A storm carried 100-mph wind gusts to Madison and the rest of South Dakota on Thursday, damaging homes and leaving thousands without power.
No injuries or deaths have been reported in the city, Mayor Roy Lindsay said Thursday. One person in Sioux Falls died during the storm, The Argus Leader reported.
Gov. Kristi Noem was in Madison on Thursday evening while surveying storm damage and planned to send National Guard troops on Friday to help with cleanup, he said, adding he has talked to local contractors to also help.
Lindsay said several businesses and farms have been destroyed or heavily damaged.
Photos from across Lake County showed trees uprooted, power lines down, roofs ripped to shreds and debris scattered across lawns.
There are two dumps in town for trees and other debris; residents can get more information on them at the command center set up at the police station. An assessment over the next couple of days will determine whether storm victims are eligible for FEMA funding.
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This photo was taken as the storm rolled into Madison about 5 p.m. Thursday.
Gov. Kristi Noem, far right, visited Madison while surveying storm damage on Thursday. She plans to send National Guard troops on Friday to help with cleanup efforts, Mayor Roy Lindsay said.
Provided photo/Roy Lindsay
He said no determination had been made yet on whether the storm event was a tornado. The National Weather Service in Sioux Falls said Thursday night that no tornadoes had been confirmed in the area.
But the area was battered by strong winds. Madison Municipal Airport recorded a 97-mph wind gust around 5 p.m. Thursday, Meteorologist Philip Schumacher said Thursday. Lindsay said wind north of Madison was clocked at 120 mph.
The Madison Central School District canceled school on Friday due to the storm, the district said on Facebook.
The East River Electric Power Cooperative was working to restore power Thursday evening and had 40 substations without power. That was down from 49 substations earlier in the day.
Lindsay said he has been given no solid timeframe for when power will be restored. He said the biggest issue is damage outside of Madison that energy providers must repair before the city is reconnected.
“It’ll be a while,” he said. “That was the answer, ‘It’ll be a while.’”
More than 25,000 people across the state were without power Thursday evening, the Argus Leader reported.
Red Cross shelter opens
Gene Wockenfuss, director of the Madison Community Center, said the Red Cross has set up there for anybody who needs temporary or overnight shelter.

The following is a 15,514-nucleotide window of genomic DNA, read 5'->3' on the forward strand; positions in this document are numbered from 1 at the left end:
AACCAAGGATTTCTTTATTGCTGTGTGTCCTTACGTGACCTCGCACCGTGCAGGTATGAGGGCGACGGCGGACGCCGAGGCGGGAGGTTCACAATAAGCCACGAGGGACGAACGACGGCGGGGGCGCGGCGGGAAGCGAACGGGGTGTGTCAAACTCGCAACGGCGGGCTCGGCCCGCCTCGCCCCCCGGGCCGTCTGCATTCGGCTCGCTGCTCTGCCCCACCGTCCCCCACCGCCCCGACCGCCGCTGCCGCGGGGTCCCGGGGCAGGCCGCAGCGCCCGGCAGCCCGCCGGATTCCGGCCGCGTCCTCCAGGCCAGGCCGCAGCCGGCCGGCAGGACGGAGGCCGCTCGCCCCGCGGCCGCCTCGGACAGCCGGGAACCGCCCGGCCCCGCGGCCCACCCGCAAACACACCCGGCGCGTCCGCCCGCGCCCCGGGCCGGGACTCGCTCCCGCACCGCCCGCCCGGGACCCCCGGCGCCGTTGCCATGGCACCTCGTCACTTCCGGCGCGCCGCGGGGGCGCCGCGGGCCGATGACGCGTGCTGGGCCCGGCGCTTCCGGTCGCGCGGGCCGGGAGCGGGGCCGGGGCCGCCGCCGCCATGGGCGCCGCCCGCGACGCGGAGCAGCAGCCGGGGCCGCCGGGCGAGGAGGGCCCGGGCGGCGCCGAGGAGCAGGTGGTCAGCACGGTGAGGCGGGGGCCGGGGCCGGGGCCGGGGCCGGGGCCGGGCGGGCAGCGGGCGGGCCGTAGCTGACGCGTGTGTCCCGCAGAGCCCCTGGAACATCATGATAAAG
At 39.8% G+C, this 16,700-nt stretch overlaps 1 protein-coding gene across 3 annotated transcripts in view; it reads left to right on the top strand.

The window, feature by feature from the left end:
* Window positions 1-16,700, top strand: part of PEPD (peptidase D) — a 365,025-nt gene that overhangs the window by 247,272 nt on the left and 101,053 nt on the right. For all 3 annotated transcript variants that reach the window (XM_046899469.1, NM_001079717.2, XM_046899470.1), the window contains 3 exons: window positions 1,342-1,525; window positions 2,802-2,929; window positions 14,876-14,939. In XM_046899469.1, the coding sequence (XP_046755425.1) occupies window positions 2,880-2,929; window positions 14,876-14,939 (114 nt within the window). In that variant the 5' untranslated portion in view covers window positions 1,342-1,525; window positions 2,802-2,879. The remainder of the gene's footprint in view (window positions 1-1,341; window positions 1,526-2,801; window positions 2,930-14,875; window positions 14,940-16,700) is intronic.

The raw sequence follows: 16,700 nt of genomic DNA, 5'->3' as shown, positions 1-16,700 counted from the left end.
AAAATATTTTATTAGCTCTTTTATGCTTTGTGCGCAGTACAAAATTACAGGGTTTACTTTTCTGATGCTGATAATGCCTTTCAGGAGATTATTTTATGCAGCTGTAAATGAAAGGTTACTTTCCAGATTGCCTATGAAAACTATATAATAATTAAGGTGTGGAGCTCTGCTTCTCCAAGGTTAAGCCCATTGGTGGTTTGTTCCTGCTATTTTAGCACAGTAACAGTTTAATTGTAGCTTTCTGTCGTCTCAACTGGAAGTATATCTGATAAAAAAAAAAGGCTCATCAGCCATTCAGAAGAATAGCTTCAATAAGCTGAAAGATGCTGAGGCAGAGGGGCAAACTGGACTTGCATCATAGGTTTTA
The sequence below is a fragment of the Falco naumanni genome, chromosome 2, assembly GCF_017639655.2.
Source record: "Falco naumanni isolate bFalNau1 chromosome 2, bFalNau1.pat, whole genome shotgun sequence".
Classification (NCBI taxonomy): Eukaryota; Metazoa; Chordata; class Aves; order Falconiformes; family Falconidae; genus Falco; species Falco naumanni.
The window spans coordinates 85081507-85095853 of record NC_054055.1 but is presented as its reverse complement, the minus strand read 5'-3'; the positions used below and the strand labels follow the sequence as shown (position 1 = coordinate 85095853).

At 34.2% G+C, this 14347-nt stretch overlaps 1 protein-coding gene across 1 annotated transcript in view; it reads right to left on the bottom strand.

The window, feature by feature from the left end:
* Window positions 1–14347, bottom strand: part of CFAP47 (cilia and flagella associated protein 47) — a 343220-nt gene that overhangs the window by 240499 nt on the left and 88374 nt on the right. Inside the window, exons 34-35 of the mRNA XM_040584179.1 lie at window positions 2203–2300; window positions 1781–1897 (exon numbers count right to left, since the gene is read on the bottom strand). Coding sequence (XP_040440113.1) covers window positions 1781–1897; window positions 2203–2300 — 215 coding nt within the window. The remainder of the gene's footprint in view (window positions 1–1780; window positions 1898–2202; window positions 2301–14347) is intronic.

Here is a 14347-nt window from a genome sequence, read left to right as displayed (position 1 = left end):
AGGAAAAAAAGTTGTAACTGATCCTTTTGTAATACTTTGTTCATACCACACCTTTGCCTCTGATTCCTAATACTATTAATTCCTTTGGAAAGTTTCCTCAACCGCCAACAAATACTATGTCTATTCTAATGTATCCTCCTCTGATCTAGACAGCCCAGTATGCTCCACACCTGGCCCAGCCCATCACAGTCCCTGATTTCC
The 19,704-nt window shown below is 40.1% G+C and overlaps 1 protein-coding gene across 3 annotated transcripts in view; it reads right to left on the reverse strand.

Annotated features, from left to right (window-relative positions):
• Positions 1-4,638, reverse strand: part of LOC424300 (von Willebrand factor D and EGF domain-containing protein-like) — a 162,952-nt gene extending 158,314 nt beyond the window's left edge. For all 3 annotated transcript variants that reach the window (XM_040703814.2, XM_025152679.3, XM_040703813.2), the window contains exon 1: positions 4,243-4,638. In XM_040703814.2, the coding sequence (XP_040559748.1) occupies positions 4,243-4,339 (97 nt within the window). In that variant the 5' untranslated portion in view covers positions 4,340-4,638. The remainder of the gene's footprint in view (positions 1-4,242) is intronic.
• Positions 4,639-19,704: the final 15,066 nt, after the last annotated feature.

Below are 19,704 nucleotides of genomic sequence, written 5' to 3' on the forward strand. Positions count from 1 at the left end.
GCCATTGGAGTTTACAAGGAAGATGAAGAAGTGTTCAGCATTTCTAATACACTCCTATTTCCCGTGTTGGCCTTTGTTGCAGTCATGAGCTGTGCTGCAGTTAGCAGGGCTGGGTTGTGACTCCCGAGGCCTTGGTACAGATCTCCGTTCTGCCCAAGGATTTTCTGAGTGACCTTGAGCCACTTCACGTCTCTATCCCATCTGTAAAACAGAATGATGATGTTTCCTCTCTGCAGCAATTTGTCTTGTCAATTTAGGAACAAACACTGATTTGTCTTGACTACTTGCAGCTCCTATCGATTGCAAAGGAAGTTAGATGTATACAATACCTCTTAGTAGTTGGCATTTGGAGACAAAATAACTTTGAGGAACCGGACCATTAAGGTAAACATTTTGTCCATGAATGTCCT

They had several people stop by to see what was available just in case, and one man staying there as of late Thursday.
“We’re going to leave it open until the lights come on,” he said.
Wockenfuss said there were more than a dozen children in an after-school program and several adults in the building when the storm struck about 5:10 p.m. He said they took everybody to the locker rooms in the inner part of the building and “sheltered in place.” He said the storm raged more than an hour.
He said a woman took a video that appeared to show “a partial tornado by the elementary school.”
Damage and more damage
Tammy Cole-Rebelein’s family has owned a farm west of Madison for 150 years but was in Brookings, 45 minutes northeast, when the wind struck.
When the sirens went off, they headed for the basement. ”It came very fast, very fast,” she said.
They lost a 100-year-old barn and parts of other buildings but their horses were fine other than one minor injury.
“We’re going to assess the damage and start the cleanup,” she said Thursday evening. “It’ll be a rebuilding process for a lot of families.”
She said she believes they experienced a mix of straight-line winds and tornadoes — her mother said wind alone wouldn’t have left some of the twisted damage they saw.
Her daughter, Gabrielle Rebelein, the 2022 Teen Miss Rodeo South Dakota, detailed the damage to their farm in a Facebook post, but noted, “There were many other friends that suffered greater disaster… If I know anything, it's that the people of South Dakota are resilient, hardworking, and always willing to lend a helping hand.”
Madison city buildings also saw some damage, said Lindsay, the mayor. Doors have been blown in on municipal buildings but they’re all standing. “We’re not in too bad of shape,” Lindsay said.
He said part of the roof at the Dakota Prairie Playhouse at DSU had been blown off and that he does not have a damage report yet out of the airport.
He said Thursday that police will have extra patrols overnight to guard against vandalism “because the town is totally dark.”